Forgiveness starts with awareness. Beginning to recognize the difference between personal goals and societal demands is the prelude to following a gentler, more visionary path.

When I forgave myself for being a perfectionist, despairing that I would never find a job, and wondering if I really should have chosen my English major, life became much easier.

Science also tells us that our brains are still firing, forming, and developing in our twenties.

As such, friendships may peel away. Certain kinds of knowledge may dissolve. You may start to realize that holding grudges or avoiding conflict isn't worth it anymore—or is now worth forgiveness.

Forgiveness can also be empowering. It's one of many doors that can shuttle you more effectively into the unknown (with grace and a good pair of heels).


Everything we learn in childhood, high school, and beyond is not necessarily the truth. The decade of your twenties is about the conscious and willing abandonment of past ideals, notions, and information.

To some, this may be simple rebellion. To others, it may be part of the self's natural evolution.

To me, it's about an exchange.

Being in your twenties can involve trading in those old ideas for more relevant ones. It's like a consignment store for self.

At this stage in life, a lot of things crumble. A lot of new buildings and scaffolding develop. Sometimes, this is brutal. It may feel unfair. It may feel like a relief.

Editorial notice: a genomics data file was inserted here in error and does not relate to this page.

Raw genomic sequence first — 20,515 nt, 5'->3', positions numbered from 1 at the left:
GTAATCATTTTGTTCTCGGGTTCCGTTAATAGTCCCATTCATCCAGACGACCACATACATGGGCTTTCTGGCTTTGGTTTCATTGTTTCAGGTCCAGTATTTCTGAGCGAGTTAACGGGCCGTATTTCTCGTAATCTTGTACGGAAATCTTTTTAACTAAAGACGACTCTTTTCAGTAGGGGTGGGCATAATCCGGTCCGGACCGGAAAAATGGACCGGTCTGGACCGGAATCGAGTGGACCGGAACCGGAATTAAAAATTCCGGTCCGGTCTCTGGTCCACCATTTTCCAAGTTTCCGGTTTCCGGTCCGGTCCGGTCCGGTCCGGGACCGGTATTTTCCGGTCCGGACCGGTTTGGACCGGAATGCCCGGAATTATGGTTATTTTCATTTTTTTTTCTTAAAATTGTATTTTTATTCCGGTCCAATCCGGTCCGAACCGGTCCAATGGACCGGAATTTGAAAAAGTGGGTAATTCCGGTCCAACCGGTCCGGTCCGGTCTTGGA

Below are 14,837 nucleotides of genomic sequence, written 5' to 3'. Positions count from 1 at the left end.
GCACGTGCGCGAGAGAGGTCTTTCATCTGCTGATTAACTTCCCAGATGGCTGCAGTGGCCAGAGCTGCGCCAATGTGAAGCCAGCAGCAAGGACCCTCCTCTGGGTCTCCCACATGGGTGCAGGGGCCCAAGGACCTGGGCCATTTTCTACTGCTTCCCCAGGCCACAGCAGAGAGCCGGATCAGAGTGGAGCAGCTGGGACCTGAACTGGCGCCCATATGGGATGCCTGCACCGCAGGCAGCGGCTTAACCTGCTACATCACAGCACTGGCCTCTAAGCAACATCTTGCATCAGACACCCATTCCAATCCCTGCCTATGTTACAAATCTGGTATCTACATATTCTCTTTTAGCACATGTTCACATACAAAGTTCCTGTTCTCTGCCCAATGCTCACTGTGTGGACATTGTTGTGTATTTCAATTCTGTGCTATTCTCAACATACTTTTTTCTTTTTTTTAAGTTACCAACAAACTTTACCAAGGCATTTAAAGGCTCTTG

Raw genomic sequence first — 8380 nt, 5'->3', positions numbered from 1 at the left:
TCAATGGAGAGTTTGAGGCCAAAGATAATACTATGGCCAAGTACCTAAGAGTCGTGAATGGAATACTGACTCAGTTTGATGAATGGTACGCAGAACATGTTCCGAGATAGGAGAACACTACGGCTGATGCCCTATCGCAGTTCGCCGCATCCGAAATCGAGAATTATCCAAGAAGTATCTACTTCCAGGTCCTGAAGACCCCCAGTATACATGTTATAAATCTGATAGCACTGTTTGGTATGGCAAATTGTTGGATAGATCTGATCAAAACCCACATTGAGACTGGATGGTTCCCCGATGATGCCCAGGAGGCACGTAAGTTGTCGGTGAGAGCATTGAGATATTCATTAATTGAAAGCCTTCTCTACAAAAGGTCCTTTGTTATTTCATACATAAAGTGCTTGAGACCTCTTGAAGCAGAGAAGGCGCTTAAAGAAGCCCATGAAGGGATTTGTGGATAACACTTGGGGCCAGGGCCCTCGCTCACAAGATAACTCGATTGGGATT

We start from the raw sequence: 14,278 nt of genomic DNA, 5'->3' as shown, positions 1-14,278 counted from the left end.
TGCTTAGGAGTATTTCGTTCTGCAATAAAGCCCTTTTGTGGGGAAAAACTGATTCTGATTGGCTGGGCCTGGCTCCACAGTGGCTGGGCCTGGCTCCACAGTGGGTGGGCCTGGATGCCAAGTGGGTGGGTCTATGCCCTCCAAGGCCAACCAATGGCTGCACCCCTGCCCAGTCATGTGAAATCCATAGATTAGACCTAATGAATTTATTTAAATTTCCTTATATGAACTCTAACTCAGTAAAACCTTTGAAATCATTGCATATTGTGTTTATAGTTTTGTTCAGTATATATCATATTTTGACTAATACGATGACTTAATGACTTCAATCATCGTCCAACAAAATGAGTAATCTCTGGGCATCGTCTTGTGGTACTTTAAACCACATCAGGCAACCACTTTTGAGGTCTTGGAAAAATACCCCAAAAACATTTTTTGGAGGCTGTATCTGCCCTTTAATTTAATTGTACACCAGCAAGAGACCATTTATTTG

No one is here to say that you have to be the self of your childhood or the self of eighteen (or last year). Mindfully weeding out the old and heralding in a more graceful, informed you will make that part of your thirties that much easier.


If you haven't gotten the memo yet, this is all really risky.

I mean, trekking across Mongolia, coming out, changing your name, abandoning your career, or taking up deep water diving isn't easy.

Forgiving yourself and leaning into uncertainty—those are hard, too.

A lot can get lost. A lot more can crack, splinter, and explode. It's a minefield for the mind and heart.

This decade may be the riskiest of your life. But that's how you know you're playing a good hand.

Without risk, the path becomes in danger of getting "too comfortable." That's one thing we millennials can agree on, at least—to be comfortable is to be stagnant.

I say, be risky. Feel imperiled, whether it involves a belief system or relationship or vision. On the other side of risk is knowing.


This decade is yours. It can shimmer, darken, or expand depending on what you do with it. No one can tell you otherwise.

Society may urge you to be free, playful, and exuberant in your twenties. Excellent.

It may also urge you to be driven, focused, and cynical. Also excellent.

But your twenties are really all about authenticity, or what you do with it. The greatest years of your life won't necessarily be college—they may just be the ones in which you chose to live powerfully within the scope of your greatest and truest self.

If no one was there to prep you for your twenties, or if you feel that the ones who were got it all wrong, take these words to heart. Be uncertain and timid. But also be audacious and genuine.

The one who's looking closest is, after all, you.

Note: Another version of this piece appeared on Thought Catalog.